proposition: one for the least significant bit, call it $a_0$, and one of the most significant bit, call it $a_1$.
{\it Note: the compound proposition may include the operators $\neg, \vee, \wedge, \oplus$.}
\item[b.] Use part a. and our work in class on adding integers in binary to express each of the
four bits of output as compound propositions with inputs $x_0, x_1, y_0, y_1$.
{\it Note: the compound proposition may include the operators $\neg, \vee, \wedge, \oplus$.}
\item[c.] Draw a logic circuit with four inputs and four outputs implementing your design in part b.
{\it Note: the logic circuit may include the gates for AND, OR, and XOR, and each gate
may have as many inputs as you need.}
\end{itemize}
\end{problem}
\begin{problem}[3.] ({\bf 9 points})
A given positive integer $n$ has binary expansion coefficients $a_{k-1},
\cdots, a_2, a_1, a_0$. Express the binary expansions of the
following numbers in terms of these coefficients. For example, the binary
expansion of $2n$ is $(a_{k-1} \cdots a_2 a_1 a_0 0)_2$.
\begin{itemize}
\item[a.] $8n$
\item[b.] $n~DIV~4$
\item[c.] $n~MOD~4$
\end{itemize}
{\it Note: For full credit, you must explain your reasoning and include any assumptions you
make.}
\end{problem}
\begin{problem}[4.] ({\bf 9 points})
Teachers in the Middle Ages supposedly tested the real-time propositional logic ability of a student via a
technique known as an obligato game. In an obligato game, a number of rounds is set and in each round
the teacher gives the student successive assertions that the student must either accept or reject as they
are given. When the student accepts an assertion, it is added as a commitment; when the student rejects
an assertion its negation is added as a commitment. The student passes the test if the consistency of all
commitments is maintained throughout the test.
For example, in a two-round obligato game, where the teacher gives the proposition $p \wedge q$ and
then the proposition $p \vee q$:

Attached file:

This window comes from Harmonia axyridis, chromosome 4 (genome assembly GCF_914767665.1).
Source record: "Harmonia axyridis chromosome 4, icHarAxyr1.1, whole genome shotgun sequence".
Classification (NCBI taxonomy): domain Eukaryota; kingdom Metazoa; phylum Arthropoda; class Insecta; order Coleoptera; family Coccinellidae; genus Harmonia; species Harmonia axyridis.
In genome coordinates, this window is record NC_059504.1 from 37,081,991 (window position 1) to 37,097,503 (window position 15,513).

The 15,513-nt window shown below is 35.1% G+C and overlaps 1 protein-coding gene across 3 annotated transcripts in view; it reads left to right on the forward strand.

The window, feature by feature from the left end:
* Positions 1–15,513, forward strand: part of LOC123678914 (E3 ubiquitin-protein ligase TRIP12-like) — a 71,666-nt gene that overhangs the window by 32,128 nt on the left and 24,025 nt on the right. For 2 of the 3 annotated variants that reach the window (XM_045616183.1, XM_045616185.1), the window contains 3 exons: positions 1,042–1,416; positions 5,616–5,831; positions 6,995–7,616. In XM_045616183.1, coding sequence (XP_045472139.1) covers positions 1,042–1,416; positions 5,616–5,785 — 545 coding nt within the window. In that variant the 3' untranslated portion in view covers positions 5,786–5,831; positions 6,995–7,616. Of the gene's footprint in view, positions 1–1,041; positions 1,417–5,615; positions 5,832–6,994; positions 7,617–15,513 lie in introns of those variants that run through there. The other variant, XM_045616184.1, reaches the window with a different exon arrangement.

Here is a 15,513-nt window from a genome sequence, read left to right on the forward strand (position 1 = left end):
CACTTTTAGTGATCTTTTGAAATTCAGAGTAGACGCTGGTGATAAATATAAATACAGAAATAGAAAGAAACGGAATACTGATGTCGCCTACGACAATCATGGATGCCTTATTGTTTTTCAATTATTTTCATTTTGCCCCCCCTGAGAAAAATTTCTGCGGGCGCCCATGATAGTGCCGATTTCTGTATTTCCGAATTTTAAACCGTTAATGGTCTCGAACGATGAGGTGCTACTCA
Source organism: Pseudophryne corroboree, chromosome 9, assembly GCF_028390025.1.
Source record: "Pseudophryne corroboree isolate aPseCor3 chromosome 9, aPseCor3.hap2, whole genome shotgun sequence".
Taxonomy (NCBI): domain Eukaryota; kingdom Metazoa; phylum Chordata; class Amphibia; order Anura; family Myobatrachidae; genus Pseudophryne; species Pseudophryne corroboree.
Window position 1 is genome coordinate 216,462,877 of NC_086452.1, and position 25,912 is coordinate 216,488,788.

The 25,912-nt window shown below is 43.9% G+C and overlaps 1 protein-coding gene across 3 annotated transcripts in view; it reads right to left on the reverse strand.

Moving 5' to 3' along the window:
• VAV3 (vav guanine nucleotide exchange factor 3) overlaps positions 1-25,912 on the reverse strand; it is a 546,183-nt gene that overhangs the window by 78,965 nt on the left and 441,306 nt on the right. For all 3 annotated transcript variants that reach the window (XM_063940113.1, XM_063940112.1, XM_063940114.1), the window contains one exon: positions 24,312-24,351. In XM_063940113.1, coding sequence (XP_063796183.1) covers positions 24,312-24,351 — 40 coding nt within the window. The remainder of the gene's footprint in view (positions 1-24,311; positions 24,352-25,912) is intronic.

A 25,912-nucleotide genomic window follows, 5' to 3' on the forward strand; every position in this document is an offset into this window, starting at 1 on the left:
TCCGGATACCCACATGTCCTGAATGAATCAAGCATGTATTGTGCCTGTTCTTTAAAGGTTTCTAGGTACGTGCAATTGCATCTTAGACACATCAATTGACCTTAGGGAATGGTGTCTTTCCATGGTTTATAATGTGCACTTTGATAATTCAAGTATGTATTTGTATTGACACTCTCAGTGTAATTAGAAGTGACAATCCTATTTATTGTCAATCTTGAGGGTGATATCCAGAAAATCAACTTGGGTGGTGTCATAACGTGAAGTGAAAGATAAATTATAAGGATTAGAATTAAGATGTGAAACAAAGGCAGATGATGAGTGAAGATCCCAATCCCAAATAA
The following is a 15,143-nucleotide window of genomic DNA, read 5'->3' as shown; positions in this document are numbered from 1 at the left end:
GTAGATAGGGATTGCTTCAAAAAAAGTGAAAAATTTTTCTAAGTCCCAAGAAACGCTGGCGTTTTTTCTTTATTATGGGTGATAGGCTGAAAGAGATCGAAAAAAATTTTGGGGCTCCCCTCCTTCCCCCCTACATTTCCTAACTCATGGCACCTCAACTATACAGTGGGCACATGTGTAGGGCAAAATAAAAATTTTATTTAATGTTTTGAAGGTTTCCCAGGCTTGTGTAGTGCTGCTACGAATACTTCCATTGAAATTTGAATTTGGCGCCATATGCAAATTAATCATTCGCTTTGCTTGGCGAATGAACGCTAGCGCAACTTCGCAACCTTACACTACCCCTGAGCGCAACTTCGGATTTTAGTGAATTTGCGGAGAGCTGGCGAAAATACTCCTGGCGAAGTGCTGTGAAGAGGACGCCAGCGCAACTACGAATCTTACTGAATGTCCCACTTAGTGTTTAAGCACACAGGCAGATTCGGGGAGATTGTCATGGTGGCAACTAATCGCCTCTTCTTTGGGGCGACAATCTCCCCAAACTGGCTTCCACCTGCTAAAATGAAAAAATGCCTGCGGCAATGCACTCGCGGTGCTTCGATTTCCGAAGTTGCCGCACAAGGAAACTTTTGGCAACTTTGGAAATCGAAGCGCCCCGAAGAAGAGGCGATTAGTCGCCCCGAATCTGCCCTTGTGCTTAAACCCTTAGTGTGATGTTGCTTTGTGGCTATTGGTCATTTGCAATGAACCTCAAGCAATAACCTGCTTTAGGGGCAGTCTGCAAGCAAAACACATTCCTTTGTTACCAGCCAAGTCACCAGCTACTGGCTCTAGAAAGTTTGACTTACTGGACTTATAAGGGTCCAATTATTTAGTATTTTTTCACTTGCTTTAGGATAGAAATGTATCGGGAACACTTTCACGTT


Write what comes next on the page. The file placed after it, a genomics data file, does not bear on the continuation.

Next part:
\begin{itemize}
\item If the student's sequence of answers is ACCEPT, ACCEPT then the commitments are that
$p \wedge q$ (is true) and $p \vee q$ (is true). These two statements are consistent (there is some
truth assignment to the variables $p$ and $q$ that makes both statements true) so the student passes.
\item If the student's sequence of answers is ACCEPT, REJECT then the commitments are that
$p \wedge q$ is true and that $\neg (p \vee q)$ is true.
However, these statements are inconsistent (the first
requires both $p$ and $q$ to be $T$ whereas the second requires both of them to be $F$).
In this case, the student fails the test.
\end{itemize}
Suppose that in a three-round obligato game, the teacher first gives the student the proposition
$p \to q$, then the proposition $\neg(p \vee r) \vee q$, and finally the proposition $q$. For which of the eight possible sequences of three answers will the student pass the test? Briefly justify your
answer for each sequence.
\end{problem}
\begin{problem}[5.] ({\bf 10 points}) Two compound propositions are logically
equivalent if they have the same truth table. For example, the following two
compound propositions are logically equivalent: $p \to q$ and $q \vee \neg p$.
Using exactly $k$ propositional variables, how many compound propositions are
there that are {\bf not} logically equivalent to each other? For example, for
$k=1$ there are only four non-logically equivalent compound propositions: $p$,
$\neg p$, $p \vee \neg p$, and $p \wedge \neg p$; so the answer for $k=1$ is
$4$. Find a formula for the answer in terms of $k$ and briefly explain how you got that
formula.\\
{\it Note: If you simply try to count
non-logically equivalent compound propositions, then this is a very hard
problem. Instead, use the definition of what it means for compound propositions to be logically equivalent to rephrase what you need to count for this question.}
\end{problem}
\end{document}